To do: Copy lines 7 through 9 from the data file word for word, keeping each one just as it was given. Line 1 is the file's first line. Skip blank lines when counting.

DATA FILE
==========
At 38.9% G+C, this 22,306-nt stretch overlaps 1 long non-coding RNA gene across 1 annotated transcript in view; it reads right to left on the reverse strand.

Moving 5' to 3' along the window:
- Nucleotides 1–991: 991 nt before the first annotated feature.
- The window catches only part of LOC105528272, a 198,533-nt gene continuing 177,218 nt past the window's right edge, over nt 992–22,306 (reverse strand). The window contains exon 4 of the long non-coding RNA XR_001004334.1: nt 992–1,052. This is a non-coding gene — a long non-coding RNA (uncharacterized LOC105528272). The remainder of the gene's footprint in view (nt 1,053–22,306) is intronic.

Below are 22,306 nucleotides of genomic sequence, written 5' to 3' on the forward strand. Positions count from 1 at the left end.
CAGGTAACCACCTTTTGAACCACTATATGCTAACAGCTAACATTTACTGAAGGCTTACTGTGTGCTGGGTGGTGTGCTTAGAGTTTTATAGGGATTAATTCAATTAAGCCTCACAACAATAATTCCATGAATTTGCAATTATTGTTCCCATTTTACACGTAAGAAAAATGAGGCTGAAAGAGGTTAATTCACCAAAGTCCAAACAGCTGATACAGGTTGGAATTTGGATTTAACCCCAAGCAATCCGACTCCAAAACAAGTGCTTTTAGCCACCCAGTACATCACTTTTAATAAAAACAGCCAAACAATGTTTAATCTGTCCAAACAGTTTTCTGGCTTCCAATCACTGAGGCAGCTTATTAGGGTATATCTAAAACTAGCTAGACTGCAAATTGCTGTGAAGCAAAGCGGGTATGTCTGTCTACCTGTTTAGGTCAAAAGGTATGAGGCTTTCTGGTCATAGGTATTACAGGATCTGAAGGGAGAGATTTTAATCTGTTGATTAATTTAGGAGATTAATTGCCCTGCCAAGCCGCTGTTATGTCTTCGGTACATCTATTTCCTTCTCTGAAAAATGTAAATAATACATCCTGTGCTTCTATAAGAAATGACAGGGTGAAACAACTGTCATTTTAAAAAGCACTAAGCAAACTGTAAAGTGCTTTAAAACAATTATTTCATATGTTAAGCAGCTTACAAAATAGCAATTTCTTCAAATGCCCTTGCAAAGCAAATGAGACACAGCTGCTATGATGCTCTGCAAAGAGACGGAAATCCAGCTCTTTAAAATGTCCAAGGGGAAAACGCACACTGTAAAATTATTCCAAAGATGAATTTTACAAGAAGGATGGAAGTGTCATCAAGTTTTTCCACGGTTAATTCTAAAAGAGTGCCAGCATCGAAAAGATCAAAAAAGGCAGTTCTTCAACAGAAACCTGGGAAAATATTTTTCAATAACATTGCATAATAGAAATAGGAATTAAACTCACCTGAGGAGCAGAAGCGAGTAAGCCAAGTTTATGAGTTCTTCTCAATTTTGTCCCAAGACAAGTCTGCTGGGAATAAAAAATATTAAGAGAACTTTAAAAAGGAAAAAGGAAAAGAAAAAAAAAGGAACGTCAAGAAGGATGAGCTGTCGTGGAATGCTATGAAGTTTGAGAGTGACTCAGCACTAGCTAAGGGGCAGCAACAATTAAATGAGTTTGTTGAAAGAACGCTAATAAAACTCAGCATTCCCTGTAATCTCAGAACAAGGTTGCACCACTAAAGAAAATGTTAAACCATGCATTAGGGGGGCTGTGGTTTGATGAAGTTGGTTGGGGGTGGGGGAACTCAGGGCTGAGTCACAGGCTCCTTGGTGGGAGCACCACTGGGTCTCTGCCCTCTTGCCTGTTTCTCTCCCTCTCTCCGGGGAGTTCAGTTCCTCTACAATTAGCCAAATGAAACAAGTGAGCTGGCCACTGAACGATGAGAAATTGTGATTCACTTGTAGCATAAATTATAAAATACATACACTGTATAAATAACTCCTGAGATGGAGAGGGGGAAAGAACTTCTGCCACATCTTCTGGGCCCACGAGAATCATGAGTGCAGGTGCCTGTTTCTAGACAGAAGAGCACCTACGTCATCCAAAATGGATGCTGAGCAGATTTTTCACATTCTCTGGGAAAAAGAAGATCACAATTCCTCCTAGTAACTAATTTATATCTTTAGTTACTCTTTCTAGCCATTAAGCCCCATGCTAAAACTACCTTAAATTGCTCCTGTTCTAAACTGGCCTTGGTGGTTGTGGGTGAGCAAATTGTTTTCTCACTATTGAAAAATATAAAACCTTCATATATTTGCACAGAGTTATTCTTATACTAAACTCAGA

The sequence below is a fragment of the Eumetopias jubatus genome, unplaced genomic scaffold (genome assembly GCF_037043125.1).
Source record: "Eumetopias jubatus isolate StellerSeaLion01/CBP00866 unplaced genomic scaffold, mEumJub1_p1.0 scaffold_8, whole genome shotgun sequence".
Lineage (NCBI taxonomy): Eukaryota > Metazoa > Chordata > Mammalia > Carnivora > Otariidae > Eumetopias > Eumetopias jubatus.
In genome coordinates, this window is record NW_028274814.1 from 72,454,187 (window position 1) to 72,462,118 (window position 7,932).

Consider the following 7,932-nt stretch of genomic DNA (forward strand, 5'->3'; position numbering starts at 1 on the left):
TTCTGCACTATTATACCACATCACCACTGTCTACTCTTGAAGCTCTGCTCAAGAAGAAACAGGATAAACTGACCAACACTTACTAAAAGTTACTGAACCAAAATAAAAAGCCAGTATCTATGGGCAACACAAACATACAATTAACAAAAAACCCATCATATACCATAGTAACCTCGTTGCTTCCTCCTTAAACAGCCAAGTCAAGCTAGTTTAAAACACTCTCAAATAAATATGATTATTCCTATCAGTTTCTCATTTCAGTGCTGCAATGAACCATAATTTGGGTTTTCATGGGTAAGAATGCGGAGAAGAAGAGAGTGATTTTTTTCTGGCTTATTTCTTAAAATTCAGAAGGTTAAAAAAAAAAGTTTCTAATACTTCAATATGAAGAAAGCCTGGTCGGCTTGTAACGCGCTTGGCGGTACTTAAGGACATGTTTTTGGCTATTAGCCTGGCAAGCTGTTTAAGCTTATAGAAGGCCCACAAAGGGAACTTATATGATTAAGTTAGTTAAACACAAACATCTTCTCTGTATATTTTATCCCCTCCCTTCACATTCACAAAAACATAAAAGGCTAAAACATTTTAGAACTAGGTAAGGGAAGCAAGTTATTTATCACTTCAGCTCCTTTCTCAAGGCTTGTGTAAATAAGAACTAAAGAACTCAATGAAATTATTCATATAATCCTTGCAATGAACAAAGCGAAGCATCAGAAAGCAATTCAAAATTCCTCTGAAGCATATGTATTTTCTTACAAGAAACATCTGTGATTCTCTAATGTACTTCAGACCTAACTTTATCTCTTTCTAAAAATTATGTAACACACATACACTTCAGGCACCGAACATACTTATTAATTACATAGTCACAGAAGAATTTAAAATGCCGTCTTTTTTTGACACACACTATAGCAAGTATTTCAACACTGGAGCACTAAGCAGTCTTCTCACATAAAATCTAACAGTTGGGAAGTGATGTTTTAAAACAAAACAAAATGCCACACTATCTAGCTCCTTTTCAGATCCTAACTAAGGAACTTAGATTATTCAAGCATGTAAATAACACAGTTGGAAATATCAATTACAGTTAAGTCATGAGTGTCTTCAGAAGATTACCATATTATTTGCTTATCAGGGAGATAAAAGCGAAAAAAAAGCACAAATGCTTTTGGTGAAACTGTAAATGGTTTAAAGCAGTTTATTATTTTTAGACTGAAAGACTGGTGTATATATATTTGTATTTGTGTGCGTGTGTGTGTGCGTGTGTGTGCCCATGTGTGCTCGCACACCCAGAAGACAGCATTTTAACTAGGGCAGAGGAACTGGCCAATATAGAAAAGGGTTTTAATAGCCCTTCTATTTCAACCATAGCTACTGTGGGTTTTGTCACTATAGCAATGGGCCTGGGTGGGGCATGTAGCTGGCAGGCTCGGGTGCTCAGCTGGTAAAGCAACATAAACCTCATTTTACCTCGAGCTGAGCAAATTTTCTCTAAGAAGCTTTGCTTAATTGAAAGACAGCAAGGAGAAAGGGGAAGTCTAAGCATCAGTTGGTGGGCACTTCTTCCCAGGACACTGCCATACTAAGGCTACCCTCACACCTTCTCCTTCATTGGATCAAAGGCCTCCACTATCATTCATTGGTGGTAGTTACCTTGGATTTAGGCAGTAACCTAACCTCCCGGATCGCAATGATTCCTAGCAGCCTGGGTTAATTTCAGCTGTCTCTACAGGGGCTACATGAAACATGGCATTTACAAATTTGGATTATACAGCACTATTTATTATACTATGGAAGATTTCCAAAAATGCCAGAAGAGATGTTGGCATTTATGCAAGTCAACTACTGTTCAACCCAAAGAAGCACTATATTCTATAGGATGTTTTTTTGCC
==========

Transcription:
The sequence below is a fragment of the Eumetopias jubatus genome, unplaced genomic scaffold (genome assembly GCF_037043125.1).
Source record: "Eumetopias jubatus isolate StellerSeaLion01/CBP00866 unplaced genomic scaffold, mEumJub1_p1.0 scaffold_8, whole genome shotgun sequence".
Lineage (NCBI taxonomy): Eukaryota > Metazoa > Chordata > Mammalia > Carnivora > Otariidae > Eumetopias > Eumetopias jubatus.